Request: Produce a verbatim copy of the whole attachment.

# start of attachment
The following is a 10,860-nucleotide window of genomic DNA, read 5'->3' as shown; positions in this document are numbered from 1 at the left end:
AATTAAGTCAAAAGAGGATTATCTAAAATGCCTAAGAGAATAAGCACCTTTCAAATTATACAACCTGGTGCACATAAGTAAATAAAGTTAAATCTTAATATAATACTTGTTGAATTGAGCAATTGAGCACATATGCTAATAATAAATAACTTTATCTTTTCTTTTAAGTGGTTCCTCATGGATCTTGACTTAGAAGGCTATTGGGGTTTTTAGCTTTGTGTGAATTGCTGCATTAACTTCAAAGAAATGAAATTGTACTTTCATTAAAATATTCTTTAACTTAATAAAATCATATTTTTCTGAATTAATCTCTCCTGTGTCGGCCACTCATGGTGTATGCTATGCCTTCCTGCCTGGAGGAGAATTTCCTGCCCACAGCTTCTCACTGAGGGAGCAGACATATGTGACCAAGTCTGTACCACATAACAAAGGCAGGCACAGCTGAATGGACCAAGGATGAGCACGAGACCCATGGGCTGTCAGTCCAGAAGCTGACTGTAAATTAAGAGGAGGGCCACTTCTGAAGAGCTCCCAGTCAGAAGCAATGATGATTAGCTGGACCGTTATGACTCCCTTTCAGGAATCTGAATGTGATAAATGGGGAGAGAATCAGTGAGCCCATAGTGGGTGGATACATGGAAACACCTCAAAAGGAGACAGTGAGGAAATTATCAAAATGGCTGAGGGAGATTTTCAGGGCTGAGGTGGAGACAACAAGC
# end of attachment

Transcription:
The following is a 10,860-nucleotide window of genomic DNA, read 5'->3' as shown; positions in this document are numbered from 1 at the left end:
AATTAAGTCAAAAGAGGATTATCTAAAATGCCTAAGAGAATAAGCACCTTTCAAATTATACAACCTGGTGCACATAAGTAAATAAAGTTAAATCTTAATATAATACTTGTTGAATTGAGCAATTGAGCACATATGCTAATAATAAATAACTTTATCTTTTCTTTTAAGTGGTTCCTCATGGATCTTGACTTAGAAGGCTATTGGGGTTTTTAGCTTTGTGTGAATTGCTGCATTAACTTCAAAGAAATGAAATTGTACTTTCATTAAAATATTCTTTAACTTAATAAAATCATATTTTTCTGAATTAATCTCTCCTGTGTCGGCCACTCATGGTGTATGCTATGCCTTCCTGCCTGGAGGAGAATTTCCTGCCCACAGCTTCTCACTGAGGGAGCAGACATATGTGACCAAGTCTGTACCACATAACAAAGGCAGGCACAGCTGAATGGACCAAGGATGAGCACGAGACCCATGGGCTGTCAGTCCAGAAGCTGACTGTAAATTAAGAGGAGGGCCACTTCTGAAGAGCTCCCAGTCAGAAGCAATGATGATTAGCTGGACCGTTATGACTCCCTTTCAGGAATCTGAATGTGATAAATGGGGAGAGAATCAGTGAGCCCATAGTGGGTGGATACATGGAAACACCTCAAAAGGAGACAGTGAGGAAATTATCAAAATGGCTGAGGGAGATTTTCAGGGCTGAGGTGGAGACAACAAGC